Catalysts of this nucleotide transversion are Ca2+, Manganese2+ and Iron2+.


A single case of a child 7 y.old who contracted monkeypox in Italy has been recruited and treated by the administration of a complex of methionine (extracted from natural source as soybeans and spiruline) and Calcium glycerophosphate and Iron and Manganese gluconate.

The volunteer who made up his mind to undergo the experimentation declared to deem to have contracted a „sort” of smallpox having been entered in contact with baboons in a zoological garden close to home, feeding the beasts with hazelnuts and having been his hands licked (clear symptoms were fever and skin rashes in hands and soles of both feet).

The patient had to take three pills pro day for two weeks and the dosage of methionine was adjusted to 2000 mg every 8 hours.

The entire treatmnet lasted 14 days and only after the adminitration of natural methione it has been possible to notice that skin rashes tended to diminish at all (absence of itching and disappearance of redness at the extremities.

As far as the dermatities occurring during the malaise, owing to an old study ttat forecasted the employ of 10 herbs from TCM (traditional chinese medicine) to be drank and spreaded onto the skin.


Two randomized, placebo-controlled crossover trials were performed in England to study the effects of standardized oral herbal TCM in the treatment of atopic dermatitis cases for which traditional Western therapy had failed [79]. The investigators were aided by a Chinese physician who created a standardized mixture of 10 herbs useful for treating atopic dermatitis characterized by erythema, lichenification, and plaques of dermatitis in the absence of active exudation or clinical infection. The 10 herbs used were Potentilla Chinensis, Class 1; Tribulus terrestris; Rehmannia glutinosa, Class 2d; Lophatherum gracile; Clematis armandii, Class 1; Ledebouriella saseloides, Class 1; Dictamnus dasycarpus; Paeonia lactiflora, Class 1; Schizonepeta tenuifolia; and Glycyrrhizia glabra, Class 1.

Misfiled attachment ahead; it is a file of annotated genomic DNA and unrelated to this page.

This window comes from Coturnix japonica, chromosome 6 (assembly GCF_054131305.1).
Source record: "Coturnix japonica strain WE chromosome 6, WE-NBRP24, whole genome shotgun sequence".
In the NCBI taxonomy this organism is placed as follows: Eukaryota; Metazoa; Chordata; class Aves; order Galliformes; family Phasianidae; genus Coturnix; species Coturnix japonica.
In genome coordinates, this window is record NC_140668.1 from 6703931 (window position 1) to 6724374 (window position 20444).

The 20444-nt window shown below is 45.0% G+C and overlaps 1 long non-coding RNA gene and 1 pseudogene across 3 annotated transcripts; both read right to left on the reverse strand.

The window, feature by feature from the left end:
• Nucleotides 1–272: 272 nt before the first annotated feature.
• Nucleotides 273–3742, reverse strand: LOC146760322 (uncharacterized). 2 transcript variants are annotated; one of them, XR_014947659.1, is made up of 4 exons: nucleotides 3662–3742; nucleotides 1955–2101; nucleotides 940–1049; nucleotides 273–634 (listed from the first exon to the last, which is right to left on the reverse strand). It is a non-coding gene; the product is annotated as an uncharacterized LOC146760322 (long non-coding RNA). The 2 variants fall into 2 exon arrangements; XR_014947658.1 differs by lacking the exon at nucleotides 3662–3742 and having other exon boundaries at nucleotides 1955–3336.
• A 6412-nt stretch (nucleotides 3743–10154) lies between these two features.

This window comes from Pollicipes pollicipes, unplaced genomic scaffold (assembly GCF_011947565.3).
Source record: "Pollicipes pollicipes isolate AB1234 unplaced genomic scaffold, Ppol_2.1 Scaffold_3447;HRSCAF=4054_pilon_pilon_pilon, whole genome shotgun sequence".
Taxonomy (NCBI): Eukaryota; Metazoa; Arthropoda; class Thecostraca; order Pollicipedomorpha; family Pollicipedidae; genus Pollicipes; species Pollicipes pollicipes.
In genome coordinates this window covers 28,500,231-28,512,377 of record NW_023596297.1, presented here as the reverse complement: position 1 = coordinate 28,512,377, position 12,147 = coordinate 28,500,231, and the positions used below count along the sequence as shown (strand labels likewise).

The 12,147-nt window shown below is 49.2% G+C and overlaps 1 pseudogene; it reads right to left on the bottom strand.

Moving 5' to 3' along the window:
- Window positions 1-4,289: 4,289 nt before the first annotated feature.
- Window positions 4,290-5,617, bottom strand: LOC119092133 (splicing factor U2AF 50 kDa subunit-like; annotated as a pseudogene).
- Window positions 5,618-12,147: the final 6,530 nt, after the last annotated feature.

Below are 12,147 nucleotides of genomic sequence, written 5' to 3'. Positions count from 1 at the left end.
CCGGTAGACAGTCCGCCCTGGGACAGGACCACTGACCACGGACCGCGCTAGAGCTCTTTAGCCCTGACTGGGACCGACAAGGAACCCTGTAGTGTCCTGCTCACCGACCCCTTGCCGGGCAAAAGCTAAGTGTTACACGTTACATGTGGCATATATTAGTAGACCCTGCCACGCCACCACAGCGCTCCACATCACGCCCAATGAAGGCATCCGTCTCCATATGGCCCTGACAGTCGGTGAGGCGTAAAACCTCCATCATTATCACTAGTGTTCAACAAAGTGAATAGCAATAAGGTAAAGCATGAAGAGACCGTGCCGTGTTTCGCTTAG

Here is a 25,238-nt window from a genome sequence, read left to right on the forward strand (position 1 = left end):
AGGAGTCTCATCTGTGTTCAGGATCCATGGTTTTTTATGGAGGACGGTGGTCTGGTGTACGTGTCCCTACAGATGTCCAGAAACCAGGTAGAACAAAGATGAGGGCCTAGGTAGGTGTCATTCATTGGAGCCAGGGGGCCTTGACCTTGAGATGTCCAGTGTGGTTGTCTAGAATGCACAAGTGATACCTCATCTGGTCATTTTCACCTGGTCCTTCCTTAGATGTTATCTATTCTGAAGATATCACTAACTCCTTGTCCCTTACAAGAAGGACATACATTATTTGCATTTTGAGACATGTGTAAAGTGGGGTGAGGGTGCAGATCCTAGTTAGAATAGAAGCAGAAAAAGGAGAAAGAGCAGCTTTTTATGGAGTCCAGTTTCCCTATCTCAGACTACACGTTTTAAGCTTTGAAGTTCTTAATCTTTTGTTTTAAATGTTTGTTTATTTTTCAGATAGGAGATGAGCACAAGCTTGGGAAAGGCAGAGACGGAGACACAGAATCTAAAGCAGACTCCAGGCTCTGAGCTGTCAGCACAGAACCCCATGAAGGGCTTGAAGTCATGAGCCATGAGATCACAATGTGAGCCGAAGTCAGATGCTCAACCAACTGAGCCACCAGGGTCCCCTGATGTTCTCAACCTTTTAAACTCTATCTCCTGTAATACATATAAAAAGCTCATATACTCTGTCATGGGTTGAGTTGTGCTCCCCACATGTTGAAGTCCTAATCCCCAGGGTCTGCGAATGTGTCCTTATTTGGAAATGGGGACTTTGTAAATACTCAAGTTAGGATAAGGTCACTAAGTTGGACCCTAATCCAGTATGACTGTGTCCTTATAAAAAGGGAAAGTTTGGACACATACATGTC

These herbs were placed in sachets and boiled to make a decoction that was orally administered daily as a tea or mixed with glycerin 50:50 to obtain a mild emulsion apt to be spreaded.

It is abservable and therefore irrefutable that skin rashes and fevers diminish and/or disappear after 2 weeks of treatment of the young volunteer.

Thhe AA noticed that the infected boy did never scratched his axtremities and fever has been decreasing from 39° C till 36.7°C during the treatment.


The experimentations had been effectuated only owing to the troscisci Dr Deraco had permitted to employ.


The examination of the patient was conducted according to the principles of the Declaration of Helsinki.


1. Hutin YJ, Williams RJ, Malfait P, Pebody R, Loparev VN, Ropp SL, et al. Outbreak of human monkeypox, Democratic Republic of Congo, 1996 to 1997. Emerg Infect Dis. 2001;7:434-435.

2. Rimoin AW, Kisalu N, Kebela-Ilunga B, Mukaba T, Wright LL, Formenty P, et al. Endemic human monkeypox, Democratic Republic of Congo, 2001-2004. Emerg Infect Dis. 2007;13:934-7.

3. Rimoin AW, Mulembakani PM, Johnston SC, Lloyd Smith JO, Kisalu NK, Kinkela TL, et al. Major increase in human monkeypox incidence 30 years after smallpox vaccination campaigns cease in the Democratic Republic of Congo. Proc Natl Acad Sci USA. 2010;107:16262-7.

4. Learned LA, Reynolds MG, Wassa DW, Li Y, Olson VA, Karem K, et al. Extended interhuman transmission of monkeypox in a hospital community in the Republic of the Congo, 2003. Am J Trop Med Hyg. 2005;73:428-34.

5. Roess AA, Monroe BP, Kinzoni EA, Gallagher S, Ibata SR, Badinga N, et al. Assessing the effectiveness of a community intervention for monkeypox prevention in the Congo basin. PLoS Negl Trop Dis. 2011;5:e1356.

6. Pillay A, Chen CY, Reynolds MG, Mombouli JV, Castro AC, Louvouezo D, et al. Laboratory confirmed case of yaws in a 10-year-old boy from the Republic of the Congo. J Clin Microbiol. 2011;49:4013-5.

7. Li Y, Olson VA, Laue T, Laker MT, Damon IK. Detection of monkeypox virus with real-time PCR assays. J Clin Virol. 2006;36:194-203.

8. Li Y, Zhao H, Wilkins K, Hughes C, Damon IK. Real-time PCR assays for the specific detection of monkeypox virus West African and Congo Basin strain DNA. J Virol Methods. 2010;169:223-7.

9. Kulesh DA, Baker RO, Loveless BM, Norwood D, Zwiers SH, Mucker E, et al. Smallpox and pan-orthopox virus detection by real-time 3-minor groove binder TaqMan assays on the roche LightCycler and the Cepheid smart Cycler platforms. J Clin Microbiol. 2004;42:601-9.


Source of Support: Nil,

Conflict of Interest: None declared.